Championship history: Has never appeared in an MHSAA Final.
Best wins: 75-73 over honorable mention Belleville in Quarterfinal, 61-59 over No. 2 Ann Arbor Skyline in Regional Final, 60-58 (District Semifinal) and 61-56 over No. 7 Canton.
Players to watch: Trendon Hankerson, 6-3 sr. G (14.2 ppg); Traveon Maddox, Jr., 6-5 sr. G (17.5 ppg). Outlook: Novi is 16-3 since Hankerson returned from an injury and avenged early-season losses to Skyline and Howell. The Wildcats have won 11 of their last 12, falling only to Grand Blanc in the KLAA tournament final, and last week’s Regional title was the program’s first. Junior 6-4 forward Jiovanni Miles is another big-time scorer, averaging 15.3 points per game with 55 3-pointers entering the week, and 6-9 senior Tariq Woody (10.9 ppg) adds plenty of presence in the middle.

19-7, unranked
League finish: Second in Detroit Catholic League Central
Coach: Greg Esler, 24th season (394-179)
Championship history: Class B runner-up 1982.
Best wins: 63-58 over No. 3 Detroit U-D Jesuit in Quarterfinal, 47-46 over Class C honorable mention Detroit Edison, 69-59 over Class B No. 8 Williamston.
Players to watch: Luke Pfromm, 6-5 sr. F (15.6 ppg, 5.3 rpg); Justin Fisher, 6-4 sr. G (10.6 ppg, 5.3 apg).
Outlook: DeLaSalle has been on the verge of elite all season long and pushed its way in by avenging three losses to U-D Jesuit with the Quarterfinal victory. Three of the Pilots’ losses this season were by a combined five points. Esler has more than 500 win total over a 31-year head coaching career, and Pfromm has plenty of championship experience from quarterbacking the football team to the Division 2 title in the fall. Senior 6-5 forwards Kole Gjonaj (10.7 ppg, 5.1 rpg) and Jordan Winowiecki (9.5 ppg) add more size to the starting lineup.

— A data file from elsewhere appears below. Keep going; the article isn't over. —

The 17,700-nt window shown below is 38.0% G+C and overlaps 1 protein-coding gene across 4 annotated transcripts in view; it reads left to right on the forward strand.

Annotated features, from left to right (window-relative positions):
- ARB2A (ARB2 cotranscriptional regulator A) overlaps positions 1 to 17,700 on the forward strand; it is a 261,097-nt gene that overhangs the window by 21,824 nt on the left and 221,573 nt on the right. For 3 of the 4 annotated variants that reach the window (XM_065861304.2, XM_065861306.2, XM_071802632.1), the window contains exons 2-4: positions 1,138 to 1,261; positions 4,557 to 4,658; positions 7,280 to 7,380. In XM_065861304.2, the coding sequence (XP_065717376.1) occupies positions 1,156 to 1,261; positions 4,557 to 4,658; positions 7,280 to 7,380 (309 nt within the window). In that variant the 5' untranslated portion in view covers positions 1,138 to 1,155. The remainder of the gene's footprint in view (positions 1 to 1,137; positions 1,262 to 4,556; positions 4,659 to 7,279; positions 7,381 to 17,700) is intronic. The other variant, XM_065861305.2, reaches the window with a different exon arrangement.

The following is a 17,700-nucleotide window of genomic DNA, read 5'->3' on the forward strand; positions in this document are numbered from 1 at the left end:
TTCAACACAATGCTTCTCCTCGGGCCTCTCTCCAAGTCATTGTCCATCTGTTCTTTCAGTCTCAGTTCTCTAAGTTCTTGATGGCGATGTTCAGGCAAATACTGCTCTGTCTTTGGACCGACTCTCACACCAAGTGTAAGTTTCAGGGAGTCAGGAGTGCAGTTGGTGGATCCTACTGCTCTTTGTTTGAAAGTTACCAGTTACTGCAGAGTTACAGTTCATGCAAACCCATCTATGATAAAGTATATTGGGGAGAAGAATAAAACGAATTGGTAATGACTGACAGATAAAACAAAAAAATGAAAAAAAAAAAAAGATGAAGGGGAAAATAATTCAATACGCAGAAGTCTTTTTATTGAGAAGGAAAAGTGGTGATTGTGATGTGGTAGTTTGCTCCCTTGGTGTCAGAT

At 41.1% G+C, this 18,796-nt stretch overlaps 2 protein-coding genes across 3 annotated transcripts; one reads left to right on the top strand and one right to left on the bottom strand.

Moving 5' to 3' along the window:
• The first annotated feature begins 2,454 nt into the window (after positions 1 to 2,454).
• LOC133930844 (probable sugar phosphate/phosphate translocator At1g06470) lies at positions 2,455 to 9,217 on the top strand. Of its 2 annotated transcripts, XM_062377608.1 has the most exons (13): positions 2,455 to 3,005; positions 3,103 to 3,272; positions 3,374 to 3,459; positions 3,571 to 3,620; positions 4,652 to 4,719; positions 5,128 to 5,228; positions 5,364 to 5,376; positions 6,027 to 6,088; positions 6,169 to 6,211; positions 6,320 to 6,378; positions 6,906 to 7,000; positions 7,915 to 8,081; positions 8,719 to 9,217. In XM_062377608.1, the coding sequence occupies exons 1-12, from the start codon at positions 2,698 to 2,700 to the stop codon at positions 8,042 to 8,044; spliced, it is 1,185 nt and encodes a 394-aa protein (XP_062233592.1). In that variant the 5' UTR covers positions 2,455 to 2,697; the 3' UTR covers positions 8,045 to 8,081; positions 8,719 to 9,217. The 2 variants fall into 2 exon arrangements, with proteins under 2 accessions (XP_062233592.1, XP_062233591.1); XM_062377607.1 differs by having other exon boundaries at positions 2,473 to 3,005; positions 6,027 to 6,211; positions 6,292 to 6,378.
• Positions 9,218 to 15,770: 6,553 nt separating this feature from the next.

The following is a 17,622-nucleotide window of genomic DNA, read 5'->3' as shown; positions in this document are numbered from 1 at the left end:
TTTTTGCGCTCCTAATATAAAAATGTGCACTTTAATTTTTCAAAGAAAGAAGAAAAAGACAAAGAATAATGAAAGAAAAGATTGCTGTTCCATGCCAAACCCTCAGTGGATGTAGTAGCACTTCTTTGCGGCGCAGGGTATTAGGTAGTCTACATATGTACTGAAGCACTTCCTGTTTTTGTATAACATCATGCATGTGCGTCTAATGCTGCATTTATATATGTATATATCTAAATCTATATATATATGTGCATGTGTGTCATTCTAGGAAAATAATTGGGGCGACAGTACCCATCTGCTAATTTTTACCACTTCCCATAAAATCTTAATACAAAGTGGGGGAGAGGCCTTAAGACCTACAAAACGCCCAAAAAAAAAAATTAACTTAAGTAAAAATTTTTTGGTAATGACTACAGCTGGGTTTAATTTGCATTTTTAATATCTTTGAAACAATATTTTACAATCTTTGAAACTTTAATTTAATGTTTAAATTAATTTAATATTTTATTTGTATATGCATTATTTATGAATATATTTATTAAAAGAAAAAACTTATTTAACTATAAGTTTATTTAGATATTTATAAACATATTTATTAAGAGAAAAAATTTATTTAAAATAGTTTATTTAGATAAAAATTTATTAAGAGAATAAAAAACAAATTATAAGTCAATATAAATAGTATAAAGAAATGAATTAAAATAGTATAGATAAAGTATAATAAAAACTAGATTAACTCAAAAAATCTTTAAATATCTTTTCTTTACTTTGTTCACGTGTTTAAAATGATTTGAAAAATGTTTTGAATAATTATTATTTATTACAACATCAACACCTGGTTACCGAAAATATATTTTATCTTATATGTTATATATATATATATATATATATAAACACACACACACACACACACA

PHOTO: Holland West Ottawa’s Xavier Wade (0) goes hard to the basket against Grand Haven. (Photo courtesy of the Grand Haven Tribune.)

Championship Experience from Coach's Point of View Unimaginable, Unforgettable

By Dean Holzwarth
Special for

April 4, 2024

WYOMING – As the final buzzer sounded, it was all I could’ve imagined – and more.

West Michigan

In the weeks leading up to March 16 and the Division 4 championship game, I experienced every emotion possible as I envisioned what it would feel like to be an assistant coach on the bench at Michigan State’s Breslin Center as the Wyoming Tri-unity Christian boys basketball team achieved its ultimate goal.

In my first year as the junior varsity coach at Tri-unity, I had been on the varsity bench for a majority of the season, assisting legendary coach Mark Keeler and fellow assistants Brent Voorhees, Bob Przybysz and Mike Kaman.

I was there encouraging, motivating and supporting the varsity team. It was a role I embraced, and had become accustomed to over my almost 30 years coaching high school basketball.

I started coaching in 1995 as Jim Ringold gave me my first opportunity as the freshmen girls coach at Wyoming Kelloggsville High School. I would then coach Kelloggsville’s freshmen boys team for eight seasons, while also coaching the freshmen girls at Grandville High School. I would also coach the junior varsity teams at both schools.

I love coaching. I have a passion for it. I’ve always enjoyed getting the most out of my players while creating a bond between player and coach.

When girls basketball season moved from fall to winter joining the boys in 2007-08, I stayed at Grandville. I spent 21 seasons there before stepping down.